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τῶν αὐξητικῶν] quae valent ad amplificandum. These are the various modes of αὔξησις, which with the opposite, μείωσις, constitutes the fourth of the κοινοὶ τόποι. See Introd. p. 129, and (on II 26) p. 276.

Some of the special topics which follow as instances of αὐξητικά have been already mentioned in § 25, and appear again as giving a special importance or prominence to crimes in c. 14. 4, with the omission of the last. They, and others of the like kind, are included in the Rhet. ad Alex. 35 (36), 12, 13, under the general head of ‘Comparison’ with others for the purpose of laudation, to which they are all reducible. Comp. Cic. de Orat. II 85. 347—8, and Quint. Inst. Or. III 7. 16. With καὶ μάλιστα πεποίηκεν, εἰ πεποίηκεν must be supplied for the sense after καί.

τὰ ἐκ τῶν χρόνων καὶ τῶν καιρῶν] ‘circumstances of time and opportunity’ give a praiseworthy character to particular actions at special times and seasons. This topic, equally applicable to comparative goods, has already occurred, c. 7. 32: and with παρὰ τὸ προσῆκον, comp. c. 9. 31. If, for instance, a man performs an act of liberality, at a time of great pecuniary pressure, or in a case of emergency, or at a crisis of especial difficulty, he is then doing something παρὰ τὸ προσῆκον, beyond what could naturally be expected from him, or any one else, and is entitled to especial credit for it. Similarly Victorius.

καὶ εἰ πολλάκις τὸ αὐτὸ κατώρθωκεν] This topic is not to be confounded with τὸ πολλάκις φαίνεσθαι πεπραχότα of § 32. That is a ‘repetition of the act’, this denotes the ‘repeated success’ in any attempt, the constant success is an indication—not infallible, or certain as a proof—of special skill: as if a man were to throw sixes several times running, even if it were by mere accident, the inference would be that he had a special knack or skill in throwing dice. ‘The constancy of the success gives it importance, and it will seem not accidental but due to the agent himself’.

καὶ εἰ τὰ προτρέποντα κ.τ.λ.] ‘And any one’ (on whose account, in consequence of his actions and distinctions) ‘to commemorate whom incentives, stimulants, to virtue (‘encouragements’ to do the like), or marks of respect for it, have been invented or were ever ‘instituted’, must be a praiseworthy character’. This is the general case of the invention or establishment of any public mark of honour in commemoration of the great deeds or distinctions of any signal public benefactor, and as an incentive or encouragement to others to follow his example.

The next clause, εἰς ὃν πρῶτον, is a particular example of the former of the two preceding cases, the ‘invention’, the first appropriation, of something in a person's honour. Victorius thinks that κατεσκευάσθη is especially applied to the permanent establishment of an enduring monument, as a temple.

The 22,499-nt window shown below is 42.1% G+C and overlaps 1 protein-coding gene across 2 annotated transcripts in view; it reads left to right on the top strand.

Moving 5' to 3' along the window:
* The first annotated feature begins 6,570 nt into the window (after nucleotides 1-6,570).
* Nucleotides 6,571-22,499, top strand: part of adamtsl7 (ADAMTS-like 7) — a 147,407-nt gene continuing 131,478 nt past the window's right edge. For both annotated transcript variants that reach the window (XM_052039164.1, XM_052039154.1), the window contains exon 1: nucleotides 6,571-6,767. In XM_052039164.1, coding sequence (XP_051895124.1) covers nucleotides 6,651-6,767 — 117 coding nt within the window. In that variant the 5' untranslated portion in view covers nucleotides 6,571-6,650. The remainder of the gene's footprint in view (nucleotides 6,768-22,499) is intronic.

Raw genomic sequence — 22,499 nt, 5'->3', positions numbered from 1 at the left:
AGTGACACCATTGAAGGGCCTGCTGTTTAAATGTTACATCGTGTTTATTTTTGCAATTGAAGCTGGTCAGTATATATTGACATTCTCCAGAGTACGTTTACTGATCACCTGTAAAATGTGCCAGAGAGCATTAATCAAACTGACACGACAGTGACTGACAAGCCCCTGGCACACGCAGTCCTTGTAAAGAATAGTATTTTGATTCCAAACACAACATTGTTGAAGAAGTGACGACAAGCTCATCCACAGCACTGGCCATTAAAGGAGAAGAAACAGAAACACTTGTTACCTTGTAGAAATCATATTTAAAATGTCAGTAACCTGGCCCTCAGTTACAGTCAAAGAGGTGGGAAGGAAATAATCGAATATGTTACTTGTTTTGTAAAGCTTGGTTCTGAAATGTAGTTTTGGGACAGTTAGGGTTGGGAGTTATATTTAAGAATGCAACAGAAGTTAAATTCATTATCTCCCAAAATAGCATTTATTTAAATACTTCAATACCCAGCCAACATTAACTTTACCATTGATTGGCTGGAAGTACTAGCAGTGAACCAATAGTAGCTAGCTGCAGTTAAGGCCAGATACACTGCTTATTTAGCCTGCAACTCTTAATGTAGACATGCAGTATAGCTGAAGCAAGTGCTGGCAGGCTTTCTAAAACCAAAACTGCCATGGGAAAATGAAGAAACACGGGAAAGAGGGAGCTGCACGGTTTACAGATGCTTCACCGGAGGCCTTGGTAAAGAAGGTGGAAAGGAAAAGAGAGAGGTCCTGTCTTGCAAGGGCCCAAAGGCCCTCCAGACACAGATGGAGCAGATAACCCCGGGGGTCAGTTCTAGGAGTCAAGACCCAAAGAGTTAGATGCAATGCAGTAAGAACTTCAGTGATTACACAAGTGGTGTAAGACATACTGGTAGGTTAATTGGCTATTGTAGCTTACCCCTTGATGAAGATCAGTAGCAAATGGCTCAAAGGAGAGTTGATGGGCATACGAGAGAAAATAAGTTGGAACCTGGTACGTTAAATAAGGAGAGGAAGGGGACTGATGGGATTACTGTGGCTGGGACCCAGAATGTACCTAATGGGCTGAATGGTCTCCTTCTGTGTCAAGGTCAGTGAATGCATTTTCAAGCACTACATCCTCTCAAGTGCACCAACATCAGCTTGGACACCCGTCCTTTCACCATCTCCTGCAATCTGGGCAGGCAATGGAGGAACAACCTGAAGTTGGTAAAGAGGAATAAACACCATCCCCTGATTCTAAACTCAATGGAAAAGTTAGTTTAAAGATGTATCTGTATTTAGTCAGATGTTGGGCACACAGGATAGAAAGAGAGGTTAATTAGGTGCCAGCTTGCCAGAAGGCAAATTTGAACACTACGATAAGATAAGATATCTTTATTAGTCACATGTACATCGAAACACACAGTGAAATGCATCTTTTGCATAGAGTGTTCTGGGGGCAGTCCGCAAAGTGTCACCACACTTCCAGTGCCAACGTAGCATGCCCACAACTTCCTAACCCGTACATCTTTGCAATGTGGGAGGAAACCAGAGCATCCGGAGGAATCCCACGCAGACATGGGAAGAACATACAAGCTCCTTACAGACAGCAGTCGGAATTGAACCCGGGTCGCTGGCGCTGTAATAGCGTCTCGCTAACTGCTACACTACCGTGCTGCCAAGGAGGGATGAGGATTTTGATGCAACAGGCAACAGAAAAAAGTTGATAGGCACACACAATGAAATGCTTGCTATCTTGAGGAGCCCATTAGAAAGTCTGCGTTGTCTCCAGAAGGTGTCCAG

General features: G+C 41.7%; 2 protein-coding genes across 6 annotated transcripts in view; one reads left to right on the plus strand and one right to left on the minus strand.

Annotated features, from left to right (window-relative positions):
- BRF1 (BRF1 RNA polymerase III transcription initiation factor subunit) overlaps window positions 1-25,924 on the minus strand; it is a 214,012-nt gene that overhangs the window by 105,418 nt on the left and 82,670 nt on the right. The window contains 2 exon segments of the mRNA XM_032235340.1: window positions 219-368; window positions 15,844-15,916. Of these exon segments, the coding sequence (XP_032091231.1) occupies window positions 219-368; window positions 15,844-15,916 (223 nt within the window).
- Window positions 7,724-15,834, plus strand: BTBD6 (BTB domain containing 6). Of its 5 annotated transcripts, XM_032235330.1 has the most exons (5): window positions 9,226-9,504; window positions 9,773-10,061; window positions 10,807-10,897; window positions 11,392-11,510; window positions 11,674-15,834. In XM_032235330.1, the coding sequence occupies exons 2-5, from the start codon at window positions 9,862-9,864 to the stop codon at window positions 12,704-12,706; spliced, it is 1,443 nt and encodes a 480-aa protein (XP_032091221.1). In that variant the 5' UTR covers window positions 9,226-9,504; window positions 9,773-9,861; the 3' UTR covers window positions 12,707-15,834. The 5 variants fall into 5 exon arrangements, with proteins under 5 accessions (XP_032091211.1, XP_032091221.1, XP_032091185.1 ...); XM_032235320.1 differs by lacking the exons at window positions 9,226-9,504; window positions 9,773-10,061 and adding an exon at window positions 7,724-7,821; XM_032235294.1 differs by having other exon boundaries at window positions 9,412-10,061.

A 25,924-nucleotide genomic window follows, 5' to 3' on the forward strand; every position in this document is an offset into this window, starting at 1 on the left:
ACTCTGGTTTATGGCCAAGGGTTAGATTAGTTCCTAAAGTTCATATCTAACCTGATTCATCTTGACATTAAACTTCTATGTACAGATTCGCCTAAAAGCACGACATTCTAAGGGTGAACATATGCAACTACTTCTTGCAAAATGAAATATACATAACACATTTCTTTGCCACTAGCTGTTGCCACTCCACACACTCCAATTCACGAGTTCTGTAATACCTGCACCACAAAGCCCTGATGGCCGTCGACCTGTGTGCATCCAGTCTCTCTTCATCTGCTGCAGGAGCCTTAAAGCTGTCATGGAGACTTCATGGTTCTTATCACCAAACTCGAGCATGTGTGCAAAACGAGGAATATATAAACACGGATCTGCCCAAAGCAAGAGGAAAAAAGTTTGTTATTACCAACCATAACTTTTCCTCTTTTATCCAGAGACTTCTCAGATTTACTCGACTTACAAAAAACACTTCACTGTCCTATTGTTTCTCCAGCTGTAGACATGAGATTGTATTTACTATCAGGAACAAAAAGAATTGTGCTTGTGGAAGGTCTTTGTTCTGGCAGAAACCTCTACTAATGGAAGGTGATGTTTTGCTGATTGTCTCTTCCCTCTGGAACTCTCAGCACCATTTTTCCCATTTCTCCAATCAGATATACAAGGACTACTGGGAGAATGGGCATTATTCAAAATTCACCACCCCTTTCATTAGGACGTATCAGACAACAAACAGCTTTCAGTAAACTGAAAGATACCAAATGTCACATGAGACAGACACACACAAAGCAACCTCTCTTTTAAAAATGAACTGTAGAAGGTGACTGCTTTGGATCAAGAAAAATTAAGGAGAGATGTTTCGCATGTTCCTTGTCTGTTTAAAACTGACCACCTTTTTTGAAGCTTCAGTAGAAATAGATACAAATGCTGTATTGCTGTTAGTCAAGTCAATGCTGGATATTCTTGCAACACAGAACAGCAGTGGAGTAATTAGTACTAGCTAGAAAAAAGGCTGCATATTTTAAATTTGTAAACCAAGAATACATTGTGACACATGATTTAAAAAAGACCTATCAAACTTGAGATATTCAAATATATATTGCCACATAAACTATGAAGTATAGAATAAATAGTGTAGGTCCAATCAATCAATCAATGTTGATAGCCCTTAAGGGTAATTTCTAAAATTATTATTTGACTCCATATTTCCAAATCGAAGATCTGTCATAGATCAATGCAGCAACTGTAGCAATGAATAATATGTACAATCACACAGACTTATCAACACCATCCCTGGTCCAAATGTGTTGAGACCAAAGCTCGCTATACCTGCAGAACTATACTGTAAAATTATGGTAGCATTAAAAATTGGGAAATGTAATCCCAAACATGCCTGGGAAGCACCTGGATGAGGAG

This topic again is afterwards applied to crimes, in c. 14. 4.

εὕρηται...κατεσκευάσθη] We may note here the juxtaposition of the perf. and aor., apparently with no distinction of time intended. I have elsewhere noticed (Pref. to Transl. of Gorgias, pp. xv. xvi.) the difference of idiom between the Greek and English languages which obliges us sometimes to translate the Greek aorist by the English perfect. Other examples of the same inadvertence, confusion of tenses, or whatever else it is to be called, occur, I 3. 8, where πραχθῆναι in the same sense and in the same opposition is repeated in the form πεπρᾶχθαι, Top. IX sub fin. p. 184 a 8, βεβοήθηκε μὲν...τέχνην δ᾽ οὐπαρέδωκεν. Many instances are found in Sophocles, which in a writer so subtle in the distinctions of language might lead one to think that he at any rate distinguishes them with a meaning. I leave the reader to judge. Philoct. 664, 666, (Herm. 676), λόγῳ μὲν ἐξήκουσ᾽ ὄπωπα δ̓ οὐ μάλα, 927—8, οἷά μ̓ εἰργάσω, οἰ̔̂ ἠπάτηκας. 1172, τί μ̓ ὤλεσας; τί μ̓ εἴργασαι; Antig. 406 (Dind.), present and aorist, καὶ πῶς ὁρᾶται κἀπίληπτος ᾑρέθη; 1228—9, Aj. 31, Trach. 364, 5, Arist. Ran. 1010—11 (Dind.), πεποίηκας...ἀπέδειξας, Plat. Phaedr. 231 A, τε καὶ διέθεντο, καὶ πεποιήκασιν εὖ. Dem. de F. L. § 228, οὐτ᾽ ἠνώχλησα οὔτε...βεβίασμαι.

εἰς ὃν πρῶτον...] The novelty of the distinction, invented expressly for the occasion, marks a still higher sense entertained of the value of the service or the virtue of the act which it is intended to commemorate.

ἐγκώμιον ἐποιήθη] ποιεῖν is here loosely used, by the so-called figure zeugma (on c. 4. 6, note 1), in connexion with ἐγκώμιον and the statue of Harmodius and Aristogeiton in two different senses—as to Hippolochus, until we know who he was, and in what way commemorated, the application must remain uncertain—of writing the panegyric, and ‘setting up the statue in the market-place’.